You might be shocked at how much personal information you’re unwittingly giving out about yourself.
Precautions and Prevention
This may all seem overwhelming and confusing. With all of this information, you may be wondering how you can protect your child. We can all take preventive measures to keep our children —and ourselves— safe from identity theft.
The first step is to educate your child on internet safety. This step is key as your child grows and starts to want to play online or browse the web on their own. The internet opens up a magnitude of possibilities for your child. They may see the fun and joy that comes from an online presence, but it is our responsibility to keep them safe.
Secondly, avoid oversharing or providing unnecessary information. If you need to give personal details, ask why the information is required and how exactly the requesting entity will use it. What we perceive as trivial information may be all a criminal needs to commit identity theft. Something as seemingly harmless as sharing the birthday of your child online can be a gateway for criminals. So can signing up for email chains. Be careful about giving out personal information on social media, too.
You should also be alert if you start receiving IRS letters or debt collection calls in your child’s name. We all tend to overlook and ignore these things as it is easy to assume that these alerts are spam or sent in error. But most times, this is a sign that something is not right, and child identity theft has happened.
The bottom line is that we must take proactive measures in assuring that our children do not fall victim to financial fraud. It can be scary not knowing who has access to your child’s precious information. Stay on top of your child’s financial safety by regularly requesting their credit reports from the major credit bureaus: Experian, Equifax, and TransUnion.
You are allowed one free credit check per year. Poor credit can follow a person for many years after the initial incidents occur. Reporting and correcting the crime can save your child future troubles when they are ready to start their financial journey.
Has child identity theft affected your family?
Have you or your child been the victim of identity theft? If so, how was your family affected? Share your thoughts and experiences with other readers in the comments section.
David Lukić is an information privacy, security, and compliance consultant at IDstrong.com. His passion for making cyber security accessible and interesting has led David to share all his knowledge.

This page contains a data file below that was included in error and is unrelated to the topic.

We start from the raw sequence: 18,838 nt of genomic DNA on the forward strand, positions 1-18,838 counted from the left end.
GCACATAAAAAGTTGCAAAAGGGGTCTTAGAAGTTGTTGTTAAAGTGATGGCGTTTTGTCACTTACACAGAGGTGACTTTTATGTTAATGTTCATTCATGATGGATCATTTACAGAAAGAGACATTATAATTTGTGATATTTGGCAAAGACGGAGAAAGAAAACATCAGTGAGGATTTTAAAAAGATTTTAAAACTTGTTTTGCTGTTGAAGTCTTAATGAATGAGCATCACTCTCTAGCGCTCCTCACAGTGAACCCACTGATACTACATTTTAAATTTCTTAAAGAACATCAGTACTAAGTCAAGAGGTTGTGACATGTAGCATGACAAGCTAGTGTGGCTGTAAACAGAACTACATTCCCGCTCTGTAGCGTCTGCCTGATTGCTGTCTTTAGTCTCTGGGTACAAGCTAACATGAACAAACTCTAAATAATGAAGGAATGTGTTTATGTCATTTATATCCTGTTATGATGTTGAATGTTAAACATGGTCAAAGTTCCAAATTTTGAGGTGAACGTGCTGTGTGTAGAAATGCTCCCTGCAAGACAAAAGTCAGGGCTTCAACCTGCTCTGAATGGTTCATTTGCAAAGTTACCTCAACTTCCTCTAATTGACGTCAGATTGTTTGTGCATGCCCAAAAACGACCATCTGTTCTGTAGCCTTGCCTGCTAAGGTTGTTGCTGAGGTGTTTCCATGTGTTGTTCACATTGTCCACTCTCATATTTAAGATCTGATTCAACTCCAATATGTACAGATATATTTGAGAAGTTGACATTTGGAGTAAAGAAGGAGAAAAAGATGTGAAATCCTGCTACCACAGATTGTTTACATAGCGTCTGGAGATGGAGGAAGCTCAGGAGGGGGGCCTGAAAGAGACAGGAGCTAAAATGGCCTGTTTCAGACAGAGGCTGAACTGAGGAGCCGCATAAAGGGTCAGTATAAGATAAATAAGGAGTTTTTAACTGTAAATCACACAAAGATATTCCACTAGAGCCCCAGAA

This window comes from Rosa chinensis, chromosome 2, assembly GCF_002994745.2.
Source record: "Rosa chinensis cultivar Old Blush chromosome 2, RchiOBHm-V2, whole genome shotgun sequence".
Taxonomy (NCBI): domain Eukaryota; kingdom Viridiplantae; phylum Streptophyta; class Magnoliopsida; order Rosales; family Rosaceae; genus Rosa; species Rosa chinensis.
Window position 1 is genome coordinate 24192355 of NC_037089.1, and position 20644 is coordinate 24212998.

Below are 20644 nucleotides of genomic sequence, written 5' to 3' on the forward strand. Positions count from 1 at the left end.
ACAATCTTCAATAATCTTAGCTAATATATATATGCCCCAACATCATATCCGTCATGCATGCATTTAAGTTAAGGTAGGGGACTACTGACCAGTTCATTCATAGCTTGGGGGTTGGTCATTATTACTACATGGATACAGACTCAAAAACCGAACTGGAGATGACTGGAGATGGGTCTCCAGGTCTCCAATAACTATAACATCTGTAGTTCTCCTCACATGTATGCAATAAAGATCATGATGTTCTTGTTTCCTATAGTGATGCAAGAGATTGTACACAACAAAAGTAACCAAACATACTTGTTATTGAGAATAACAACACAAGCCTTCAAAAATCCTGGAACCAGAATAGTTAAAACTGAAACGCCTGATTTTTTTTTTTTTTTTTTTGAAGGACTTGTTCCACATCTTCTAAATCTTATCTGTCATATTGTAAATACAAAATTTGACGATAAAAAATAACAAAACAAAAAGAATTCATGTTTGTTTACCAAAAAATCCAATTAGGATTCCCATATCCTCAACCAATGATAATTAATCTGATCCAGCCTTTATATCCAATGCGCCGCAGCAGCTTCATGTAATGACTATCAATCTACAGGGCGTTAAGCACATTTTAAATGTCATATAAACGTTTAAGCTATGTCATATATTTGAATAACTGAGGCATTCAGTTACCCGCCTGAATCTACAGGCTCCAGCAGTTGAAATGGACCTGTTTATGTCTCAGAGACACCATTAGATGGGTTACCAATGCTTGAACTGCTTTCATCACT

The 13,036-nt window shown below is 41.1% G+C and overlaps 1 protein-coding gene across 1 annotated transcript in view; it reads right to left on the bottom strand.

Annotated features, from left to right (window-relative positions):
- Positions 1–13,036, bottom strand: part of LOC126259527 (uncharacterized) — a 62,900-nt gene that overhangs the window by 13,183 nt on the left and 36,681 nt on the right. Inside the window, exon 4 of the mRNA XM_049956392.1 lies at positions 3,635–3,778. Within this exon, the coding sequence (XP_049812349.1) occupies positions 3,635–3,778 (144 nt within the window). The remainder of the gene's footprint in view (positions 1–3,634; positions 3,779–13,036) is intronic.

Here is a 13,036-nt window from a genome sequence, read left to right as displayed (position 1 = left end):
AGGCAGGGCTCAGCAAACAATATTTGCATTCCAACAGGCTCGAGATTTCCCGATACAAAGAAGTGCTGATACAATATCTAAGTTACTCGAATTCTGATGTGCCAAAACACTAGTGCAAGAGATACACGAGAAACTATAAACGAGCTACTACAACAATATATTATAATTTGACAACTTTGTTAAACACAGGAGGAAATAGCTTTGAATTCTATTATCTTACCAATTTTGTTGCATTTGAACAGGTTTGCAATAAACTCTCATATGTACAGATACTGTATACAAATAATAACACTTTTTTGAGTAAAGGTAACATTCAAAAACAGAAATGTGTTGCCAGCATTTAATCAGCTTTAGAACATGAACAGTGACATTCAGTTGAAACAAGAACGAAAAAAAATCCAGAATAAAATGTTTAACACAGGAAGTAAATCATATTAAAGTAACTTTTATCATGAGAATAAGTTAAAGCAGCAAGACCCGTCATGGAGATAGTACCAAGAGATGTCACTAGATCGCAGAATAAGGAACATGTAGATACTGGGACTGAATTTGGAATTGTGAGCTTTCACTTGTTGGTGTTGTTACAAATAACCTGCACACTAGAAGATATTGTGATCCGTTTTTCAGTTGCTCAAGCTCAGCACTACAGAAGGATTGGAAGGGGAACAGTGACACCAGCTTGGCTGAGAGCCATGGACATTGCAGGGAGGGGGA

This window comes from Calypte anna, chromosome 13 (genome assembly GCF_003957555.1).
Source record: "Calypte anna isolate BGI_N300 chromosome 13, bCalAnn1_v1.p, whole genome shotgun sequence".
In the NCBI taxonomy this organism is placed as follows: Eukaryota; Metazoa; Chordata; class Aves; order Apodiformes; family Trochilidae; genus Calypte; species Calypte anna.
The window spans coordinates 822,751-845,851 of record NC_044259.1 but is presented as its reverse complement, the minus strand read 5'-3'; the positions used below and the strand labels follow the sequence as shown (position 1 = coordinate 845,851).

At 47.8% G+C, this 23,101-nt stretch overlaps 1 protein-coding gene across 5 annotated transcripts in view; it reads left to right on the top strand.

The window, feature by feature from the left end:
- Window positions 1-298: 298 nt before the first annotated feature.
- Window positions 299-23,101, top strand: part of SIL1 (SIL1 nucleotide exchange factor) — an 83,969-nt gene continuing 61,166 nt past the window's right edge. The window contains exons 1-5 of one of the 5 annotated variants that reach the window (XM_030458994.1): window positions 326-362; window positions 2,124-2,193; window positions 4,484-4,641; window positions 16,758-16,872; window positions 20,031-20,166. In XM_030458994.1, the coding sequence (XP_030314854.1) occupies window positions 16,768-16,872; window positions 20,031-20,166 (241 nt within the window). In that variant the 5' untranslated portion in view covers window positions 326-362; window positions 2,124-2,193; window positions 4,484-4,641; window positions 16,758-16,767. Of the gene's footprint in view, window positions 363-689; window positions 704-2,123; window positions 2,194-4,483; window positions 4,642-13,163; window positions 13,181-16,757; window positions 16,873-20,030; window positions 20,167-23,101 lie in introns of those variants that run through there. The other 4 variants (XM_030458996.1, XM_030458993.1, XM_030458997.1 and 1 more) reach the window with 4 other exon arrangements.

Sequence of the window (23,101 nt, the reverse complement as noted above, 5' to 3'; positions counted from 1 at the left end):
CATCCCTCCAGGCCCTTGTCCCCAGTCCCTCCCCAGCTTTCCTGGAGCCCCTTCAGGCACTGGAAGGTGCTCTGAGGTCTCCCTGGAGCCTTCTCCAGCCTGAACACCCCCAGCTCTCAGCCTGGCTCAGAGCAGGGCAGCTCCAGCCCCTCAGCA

Interesting. I guess all of the people pouring over our Southern Border just might be looking for a way to get a SS card and Driver’s License ? I remember reading a few years ago that many of the Illegal’s here in Florida have more than 2 or 3 I.D.’s on them.
Another interesting note is that your kids can have credit scores long before they can apply for credit cards. I had a 15 year old who enrolled in a CD monthly program, then cancelled his membership. Guess what was on his credit record when he first applied for a credit card? Thankfully, his credit score now is even better than mine!
One case I heard of was where a retired doctor took the name of a local teen, next town over, a name so unique that there was only one person in the whole country that had it. He then used it to commit fraud on eBay. He opened an account on eBay, an email account on Yahoo, a PayPal account, all in the teen’s name. He didn’t need the social security number to commit fraud, there was no reporting back to credit agencies. He used that name for six years.
Then one of his victims of fraud decided to fight back. Through a hole in PayPal security, he found the fraudster’s real name, from which he verified his home address, the fraudster’s home and cell phone numbers, email address, then reported it all to the then young woman who had no idea that her name was being used for fraud. Well, there was another verification in that the fraudster had had the package delivered to his home address. As far as the victim of fraud was concerned, that the fraud could be traced to a single individual was de facto identity theft.
Shortly thereafter, the stolen identity accounts were erased from eBay and PayPal. And the victim got his money back.
What this story tells us is that an identity thief doesn’t need a victim’s social security number to start online fraud. In fact, by not using a social security number may escape detection for a longer period of time.